California Attorney General Xavier Becerra announced Monday that he will not charge the two Sacramento police officers who fatally shot Stephon Clark, an unarmed black man, last year.
The California Department of Justice conducted an independent investigation into the shooting death of Clark and concluded that, based on what transpired March 18, criminal charges could not be sustained.
Becerra’s investigation came at the request of Sacramento Police Chief Daniel Hahn and was independent of the district attorney’s probe, which also resulted in no criminal charges against the officers.
“We did it by the book and it will be open and transparent for you to read,” Becerra said of his final report.
Clark, 22, was fatally shot by police in his grandmother’s backyard by officers responding to a call from a neighbor who reported seeing a man breaking car windows.
Becerra concluded that officers Terrence Mercadal and Jared Robinet believed Clark was armed and that they feared they were in danger when they shot Clark.
Becerra spent much of the press conference Tuesday detailing what his staff determined over the course of the monthslong investigation.
“We must all be willing to write the next chapters of this story we call American justice,” he said in acknowledging that his findings may prove to be unpopular with the Clark family and protesters.
His announcement was made days after Sacramento County District Attorney Anne Marie Schubert said her office would not be filing charges against the officers.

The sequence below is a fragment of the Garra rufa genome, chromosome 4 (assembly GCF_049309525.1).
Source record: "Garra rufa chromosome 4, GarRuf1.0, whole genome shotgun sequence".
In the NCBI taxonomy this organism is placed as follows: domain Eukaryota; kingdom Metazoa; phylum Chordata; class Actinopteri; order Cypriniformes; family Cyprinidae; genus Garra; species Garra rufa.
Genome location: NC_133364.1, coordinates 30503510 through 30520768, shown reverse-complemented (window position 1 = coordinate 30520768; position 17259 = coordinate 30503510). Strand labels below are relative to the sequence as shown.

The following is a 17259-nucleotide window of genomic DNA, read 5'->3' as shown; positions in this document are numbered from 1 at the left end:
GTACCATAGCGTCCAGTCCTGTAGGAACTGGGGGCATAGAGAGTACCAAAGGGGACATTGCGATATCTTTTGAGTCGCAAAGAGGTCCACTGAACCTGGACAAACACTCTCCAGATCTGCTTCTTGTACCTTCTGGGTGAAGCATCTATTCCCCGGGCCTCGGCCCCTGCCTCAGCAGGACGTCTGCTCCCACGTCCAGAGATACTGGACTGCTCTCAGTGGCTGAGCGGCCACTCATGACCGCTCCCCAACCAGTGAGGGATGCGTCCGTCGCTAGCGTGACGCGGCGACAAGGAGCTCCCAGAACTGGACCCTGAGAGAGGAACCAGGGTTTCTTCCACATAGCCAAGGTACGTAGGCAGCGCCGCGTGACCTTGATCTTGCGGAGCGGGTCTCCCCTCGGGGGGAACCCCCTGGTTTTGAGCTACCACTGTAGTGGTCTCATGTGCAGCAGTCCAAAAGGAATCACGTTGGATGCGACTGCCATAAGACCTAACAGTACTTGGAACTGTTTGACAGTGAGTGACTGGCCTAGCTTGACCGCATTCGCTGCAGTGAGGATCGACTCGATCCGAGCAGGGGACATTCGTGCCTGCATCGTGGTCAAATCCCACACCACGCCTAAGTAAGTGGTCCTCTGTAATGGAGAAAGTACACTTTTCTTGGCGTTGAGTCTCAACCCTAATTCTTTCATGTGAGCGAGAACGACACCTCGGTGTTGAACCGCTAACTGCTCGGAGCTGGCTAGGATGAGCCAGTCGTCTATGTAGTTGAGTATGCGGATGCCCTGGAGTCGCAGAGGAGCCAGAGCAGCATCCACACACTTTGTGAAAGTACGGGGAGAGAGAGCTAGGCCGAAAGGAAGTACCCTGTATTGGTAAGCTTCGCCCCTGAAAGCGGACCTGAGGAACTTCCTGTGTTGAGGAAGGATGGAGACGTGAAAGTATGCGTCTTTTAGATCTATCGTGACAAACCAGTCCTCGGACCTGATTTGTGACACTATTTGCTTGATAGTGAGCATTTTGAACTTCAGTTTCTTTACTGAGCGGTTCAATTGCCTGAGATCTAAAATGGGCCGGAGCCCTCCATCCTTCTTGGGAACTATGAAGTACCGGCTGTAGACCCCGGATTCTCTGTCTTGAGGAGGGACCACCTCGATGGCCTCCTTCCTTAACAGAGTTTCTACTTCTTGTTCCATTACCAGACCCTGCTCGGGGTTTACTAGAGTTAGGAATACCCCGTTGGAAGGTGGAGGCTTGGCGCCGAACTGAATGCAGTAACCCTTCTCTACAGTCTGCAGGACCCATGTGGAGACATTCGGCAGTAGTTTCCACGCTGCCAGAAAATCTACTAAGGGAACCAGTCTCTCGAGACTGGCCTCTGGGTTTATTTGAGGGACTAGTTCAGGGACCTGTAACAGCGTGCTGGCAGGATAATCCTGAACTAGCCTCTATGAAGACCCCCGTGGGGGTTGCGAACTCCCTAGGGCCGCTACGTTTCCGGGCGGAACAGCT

That decision prompted protesters to take to the streets of Sacramento. On Monday night, more than 100 riot police arrested 84 people, including a reporter, according to the Sacramento Bee. More protests are expected Tuesday.
Becerra detailed some of the evidence found as part of his investigation, including what he said was evidence that Clark committed several unlawful acts, including breaking into cars and and breaking a sliding glass door.
The attorney general went on to say that the review found Clark did not follow the officers’ commands and that he advanced significantly toward them.
Video footage shows a bright light in Clark’s hand that the officers could have interpreted as a weapon. It is now known the object Clark was holding was a cellphone.
He went on to say that both officers independently stated they saw Clark assume the shooting position. He said their actions, such as waiting for backup before approaching Clark and reloading their guns one at a time as to provide cover for each other, show they reasonably believed they were in danger.